Fig. 5 Picture of the SLJ sample placed in the tensile test machine. The optical fiber is also visible.
). A static tensile load is applied at a rate of 0.05 mm/min until failure of the SLJ. During loading, the FBG sensor response is recorded using an FBG interrogator (FBG scan 608 [52],) with a sample frequency of 1 Hz and peak detection resolution of 1 pm.

The SMF-FBG sensor response to tensile load of sample 1B is shown in Fig. 3(b). The results of a linear regression analysis of the response of samples 1A and 1B yielding the sensitivity in pm/kN are given in Table 1. For both samples the Bragg peak wavelength shifts to shorter wavelengths because of tensile loading of the SLJ. This corresponds to an axial compression of the FBG sensor that is induced by transverse contraction of the adhesive layer. This was verified with a 3D FEM model with dimensions corresponding to that of sample 1B and a silica rod located centrally in the adhesive layer to represent an optical fiber. Constraints are applied to the adherends to reproduce a fixed support on the left and a guided support on the right end of the SLJ. A load of maximum 5 kN is applied to the right end. The mesh consists of linear, 3D stress elements. Perfect bonding is assumed at all interfaces. The elastic modulus E and Poisson coefficient ν is respectively 70.0 GPa and 0.33 for the aluminum adherends, 0.47 GPa and 0.385 for the MMA adhesive, and 72.5 GPa and 0.17 for the silica optical fiber. The actual material parameters for the two component MMA structural adhesive were not available. Therefore, an average was made over publicly available material parameters (E and ν) available for similar two-component MMA adhesives [53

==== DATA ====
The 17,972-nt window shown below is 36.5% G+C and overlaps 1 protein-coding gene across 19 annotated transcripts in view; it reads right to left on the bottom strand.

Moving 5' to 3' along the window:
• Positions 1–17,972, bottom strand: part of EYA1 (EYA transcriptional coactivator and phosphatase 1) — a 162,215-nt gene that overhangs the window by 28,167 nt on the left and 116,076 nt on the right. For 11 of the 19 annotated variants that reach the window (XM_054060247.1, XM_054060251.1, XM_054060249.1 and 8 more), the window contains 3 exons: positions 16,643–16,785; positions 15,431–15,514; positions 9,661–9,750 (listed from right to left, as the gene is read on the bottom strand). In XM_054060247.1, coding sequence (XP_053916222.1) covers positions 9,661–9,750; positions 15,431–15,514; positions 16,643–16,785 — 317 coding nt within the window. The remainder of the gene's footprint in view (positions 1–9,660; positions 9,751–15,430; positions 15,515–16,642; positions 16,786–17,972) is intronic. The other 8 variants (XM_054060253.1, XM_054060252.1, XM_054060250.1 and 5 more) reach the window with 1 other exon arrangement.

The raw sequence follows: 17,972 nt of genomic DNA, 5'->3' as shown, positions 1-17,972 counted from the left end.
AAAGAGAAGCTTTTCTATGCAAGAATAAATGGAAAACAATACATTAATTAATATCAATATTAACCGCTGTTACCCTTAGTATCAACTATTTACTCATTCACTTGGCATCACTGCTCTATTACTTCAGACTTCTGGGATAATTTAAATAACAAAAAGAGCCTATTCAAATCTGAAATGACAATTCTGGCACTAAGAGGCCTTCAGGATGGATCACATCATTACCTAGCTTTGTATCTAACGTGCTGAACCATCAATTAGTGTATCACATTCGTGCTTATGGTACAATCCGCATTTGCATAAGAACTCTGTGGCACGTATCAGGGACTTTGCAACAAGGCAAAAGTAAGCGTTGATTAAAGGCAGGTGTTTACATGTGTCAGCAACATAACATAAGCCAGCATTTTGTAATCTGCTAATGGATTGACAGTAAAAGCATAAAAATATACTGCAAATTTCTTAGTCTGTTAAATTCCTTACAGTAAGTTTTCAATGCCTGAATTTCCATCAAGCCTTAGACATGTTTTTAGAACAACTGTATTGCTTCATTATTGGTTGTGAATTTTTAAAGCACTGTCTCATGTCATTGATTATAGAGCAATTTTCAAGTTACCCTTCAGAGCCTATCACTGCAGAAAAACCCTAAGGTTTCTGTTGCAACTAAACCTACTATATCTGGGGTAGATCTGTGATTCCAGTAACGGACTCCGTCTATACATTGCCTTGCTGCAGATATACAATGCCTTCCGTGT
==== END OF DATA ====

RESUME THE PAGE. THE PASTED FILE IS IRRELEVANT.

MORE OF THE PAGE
53. Pliogrip 1000/1040/1060/1080 Acrylic Adhesive System (Ashland Performance Materials) – Technical datasheet

55